Random suggestions for better brain health:
Salt: Drs. Oz and Roizen say excess salt can double our stroke risk. They, along with the American Heart Association, recommend a salt intake of not more than 1500 mg a day, which is a far cry from the “restaurant meals, canned/processed foods and even healthy-sounding stuff like rye bread” many Americans consume. (March 14, 2011 column)
Diet: Dr. Caroline Leaf in “The Switch on Your Brain 5-Step Learning Process” manual wrote that “Everything you eat and drink affects your body, especially your brain. When your diet feeds your brain, your thinking will improve—the right foods help you to be more focused, alert and intelligent, and more stable in your emotions and behavior patterns.” (You can find her suggestions for brain nourishment in the previous blog.)
Alzheimer’s Prevention: In a March 28 column, Drs. Oz and Roizen recommend six ways we can reduce our risk of Alzheimer’s. Eat more salads, fish and fruit; walk thirty minutes a day; don’t smoke; drink coffee; drink alcohol in moderation; and take 900 mg a day of DHA (docosahexaenoic acid), an omega-3 fatty acid.
Physical Exercise: Dr. Clifford Jack, professor of radiology at Mayo Clinic College of Medicine, says “exercise may improve the brain, potentially slowing the development of dementia. Physical activity can reduce the vascular disease that often exacerbates the severity of dementia…” (State Farm goodneighbor magazine).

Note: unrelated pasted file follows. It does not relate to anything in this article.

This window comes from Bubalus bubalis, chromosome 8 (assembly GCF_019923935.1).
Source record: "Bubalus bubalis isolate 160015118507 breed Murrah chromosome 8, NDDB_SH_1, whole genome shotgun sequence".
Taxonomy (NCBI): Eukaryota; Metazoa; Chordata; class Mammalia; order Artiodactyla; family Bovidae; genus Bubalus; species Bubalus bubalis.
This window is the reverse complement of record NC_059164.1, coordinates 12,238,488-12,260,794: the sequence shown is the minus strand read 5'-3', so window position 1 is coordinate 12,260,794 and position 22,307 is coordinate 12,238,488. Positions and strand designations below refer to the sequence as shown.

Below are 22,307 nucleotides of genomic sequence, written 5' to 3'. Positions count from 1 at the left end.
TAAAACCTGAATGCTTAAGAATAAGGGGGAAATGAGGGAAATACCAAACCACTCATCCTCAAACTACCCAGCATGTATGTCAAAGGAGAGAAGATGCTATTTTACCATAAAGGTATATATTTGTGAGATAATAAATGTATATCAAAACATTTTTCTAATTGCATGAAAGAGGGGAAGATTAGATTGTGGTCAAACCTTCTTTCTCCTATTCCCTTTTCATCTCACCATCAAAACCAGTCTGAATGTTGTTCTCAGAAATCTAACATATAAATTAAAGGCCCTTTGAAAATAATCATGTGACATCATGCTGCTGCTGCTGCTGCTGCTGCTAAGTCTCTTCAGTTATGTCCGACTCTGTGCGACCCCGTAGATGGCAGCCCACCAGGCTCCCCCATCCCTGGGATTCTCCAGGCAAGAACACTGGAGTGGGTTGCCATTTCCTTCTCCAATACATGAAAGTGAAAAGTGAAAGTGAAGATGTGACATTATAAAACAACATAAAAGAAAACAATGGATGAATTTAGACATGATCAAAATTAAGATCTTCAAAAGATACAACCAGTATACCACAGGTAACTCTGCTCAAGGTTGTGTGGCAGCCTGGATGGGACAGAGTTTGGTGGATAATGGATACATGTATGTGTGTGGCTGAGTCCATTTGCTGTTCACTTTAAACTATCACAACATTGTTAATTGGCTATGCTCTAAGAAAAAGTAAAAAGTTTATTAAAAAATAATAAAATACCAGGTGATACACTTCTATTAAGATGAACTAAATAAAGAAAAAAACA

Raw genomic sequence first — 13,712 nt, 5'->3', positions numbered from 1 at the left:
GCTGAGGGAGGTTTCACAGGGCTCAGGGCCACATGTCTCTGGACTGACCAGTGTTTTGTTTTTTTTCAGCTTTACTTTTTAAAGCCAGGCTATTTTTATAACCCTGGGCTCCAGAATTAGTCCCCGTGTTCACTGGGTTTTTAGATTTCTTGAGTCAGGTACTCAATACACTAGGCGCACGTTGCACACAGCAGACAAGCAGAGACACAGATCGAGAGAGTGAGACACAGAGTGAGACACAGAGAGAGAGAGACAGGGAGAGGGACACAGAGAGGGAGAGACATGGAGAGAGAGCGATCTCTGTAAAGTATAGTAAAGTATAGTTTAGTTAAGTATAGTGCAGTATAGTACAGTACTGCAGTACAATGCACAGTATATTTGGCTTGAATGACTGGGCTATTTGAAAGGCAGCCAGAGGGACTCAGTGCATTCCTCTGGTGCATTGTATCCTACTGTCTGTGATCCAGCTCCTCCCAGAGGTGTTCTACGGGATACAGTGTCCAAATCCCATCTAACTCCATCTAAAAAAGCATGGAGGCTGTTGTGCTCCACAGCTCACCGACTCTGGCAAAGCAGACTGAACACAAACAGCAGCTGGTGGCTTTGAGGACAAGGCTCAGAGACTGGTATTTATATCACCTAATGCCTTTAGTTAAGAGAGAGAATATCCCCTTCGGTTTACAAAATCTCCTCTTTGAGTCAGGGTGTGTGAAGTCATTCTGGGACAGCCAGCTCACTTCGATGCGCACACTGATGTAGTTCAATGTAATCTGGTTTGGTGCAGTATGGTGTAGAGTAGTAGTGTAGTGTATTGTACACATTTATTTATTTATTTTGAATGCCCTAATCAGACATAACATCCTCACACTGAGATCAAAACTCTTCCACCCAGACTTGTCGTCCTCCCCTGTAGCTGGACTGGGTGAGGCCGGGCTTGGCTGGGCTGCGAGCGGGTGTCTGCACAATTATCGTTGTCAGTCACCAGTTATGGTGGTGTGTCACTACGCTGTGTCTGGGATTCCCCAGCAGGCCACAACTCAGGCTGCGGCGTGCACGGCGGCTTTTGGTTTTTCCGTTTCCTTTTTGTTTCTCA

Mental Exercise: A 2007 MayoClinic.com article indicates we can keep our minds sharp and agile by learning new skills. “An active brain produces new connections between nerve cells that allow cells to communicate with one another. This helps your brain store and retrieve information more easily, no matter what your age.” The article also suggests we stay physically active, develop healthy eating habits, drink alcohol in moderation (if at all), manage stress, protect our heads when involved in certain sports and stop smoking.
Walking: A January Parade Magazine article reported a thirteen-year study that found walking six to nine miles a week may stop the brain from shrinking as we age. “Exercise increases the amount of blood going to the brain,” said lead study author Kirk Erickson, a University of Pittsburgh professor.
B Vitamins: While we’re talking about brain shrinkage, a British study reported in September of 2010 found that high doses of B vitamins cut brain shrinkage by as much as fifty percent. “Those who took folic acid, vitamins B6 and B12 had their brains shrink by 0.76 percent a year on average, while those on placebo had an atrophy rate of 1.0 percent.”
Looks like what’s good for our bodies is also good for our brains. Plant a garden, take a walk, learn a new skill! Enjoy, Becky